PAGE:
AbstractPurpose of review
In 2018, Gavi, the Vaccine Alliance, is expected to review the strategy of maternal influenza immunization for potential investment in low-income countries.Recent findings
Clinical trial data confirm the efficacy of maternal influenza immunization to prevent influenza disease in both mothers and their infants during the first months of life. Trial and observational data indicate no significant adverse events in mothers or newborns. High-quality disease burden data, particularly for seasonal influenza in low-income and middle-income countries, are limited. Thus, the anticipated impact of maternal influenza immunization programs on severe illness is unclear. However, assessments of the public health value of investment in maternal influenza immunization should extend beyond calculations of disease prevention and include broader effects such as improving health systems for antenatal care delivery, preventing inappropriate antibacterial prescribing, building a platform for other vaccines to be used during pregnancy, and strengthening systems to regulate, procure, and distribute influenza vaccines in response to a future pandemic.Summary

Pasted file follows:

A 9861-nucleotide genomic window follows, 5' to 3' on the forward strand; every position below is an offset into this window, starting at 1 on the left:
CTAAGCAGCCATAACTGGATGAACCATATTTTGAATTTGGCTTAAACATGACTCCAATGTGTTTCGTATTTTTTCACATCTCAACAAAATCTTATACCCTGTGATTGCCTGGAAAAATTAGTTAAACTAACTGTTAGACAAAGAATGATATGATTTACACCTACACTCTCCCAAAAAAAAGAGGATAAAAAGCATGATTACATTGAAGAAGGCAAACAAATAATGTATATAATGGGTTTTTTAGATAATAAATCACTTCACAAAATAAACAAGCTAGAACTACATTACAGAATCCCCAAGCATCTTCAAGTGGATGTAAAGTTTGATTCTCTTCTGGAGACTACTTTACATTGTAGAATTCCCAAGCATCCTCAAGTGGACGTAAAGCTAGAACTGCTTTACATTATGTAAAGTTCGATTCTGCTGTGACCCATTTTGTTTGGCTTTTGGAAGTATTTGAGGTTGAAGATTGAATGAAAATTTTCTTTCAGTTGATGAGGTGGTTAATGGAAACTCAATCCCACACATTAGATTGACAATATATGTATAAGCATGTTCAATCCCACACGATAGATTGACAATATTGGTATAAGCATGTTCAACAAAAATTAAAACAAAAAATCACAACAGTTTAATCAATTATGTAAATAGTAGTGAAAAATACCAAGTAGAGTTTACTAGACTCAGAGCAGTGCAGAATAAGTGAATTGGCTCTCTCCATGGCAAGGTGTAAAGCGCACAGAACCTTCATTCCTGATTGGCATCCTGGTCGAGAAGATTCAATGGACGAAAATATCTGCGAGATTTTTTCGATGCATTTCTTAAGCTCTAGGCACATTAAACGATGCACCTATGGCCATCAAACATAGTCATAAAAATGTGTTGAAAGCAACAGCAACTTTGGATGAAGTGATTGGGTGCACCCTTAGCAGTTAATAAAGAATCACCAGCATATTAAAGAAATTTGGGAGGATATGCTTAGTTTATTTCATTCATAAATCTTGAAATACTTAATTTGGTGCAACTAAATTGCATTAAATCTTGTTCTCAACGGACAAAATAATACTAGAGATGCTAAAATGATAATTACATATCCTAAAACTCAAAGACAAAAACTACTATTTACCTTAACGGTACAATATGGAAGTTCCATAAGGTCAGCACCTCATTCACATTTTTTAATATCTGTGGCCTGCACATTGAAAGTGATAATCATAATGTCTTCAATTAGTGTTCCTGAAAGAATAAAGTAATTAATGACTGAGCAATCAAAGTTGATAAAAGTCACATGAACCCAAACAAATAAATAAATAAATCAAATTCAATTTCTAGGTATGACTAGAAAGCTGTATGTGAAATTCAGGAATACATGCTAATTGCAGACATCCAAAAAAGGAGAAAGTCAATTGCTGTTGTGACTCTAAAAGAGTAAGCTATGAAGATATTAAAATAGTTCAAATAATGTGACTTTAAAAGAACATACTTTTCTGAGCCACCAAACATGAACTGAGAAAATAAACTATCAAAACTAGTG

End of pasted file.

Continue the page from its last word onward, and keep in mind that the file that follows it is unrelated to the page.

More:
A global investment in a maternal influenza immunization strategy would prevent influenza disease in pregnant women and their infants. It would also provide additional public health value by strengthening antenatal care systems and improving country pandemic preparedness.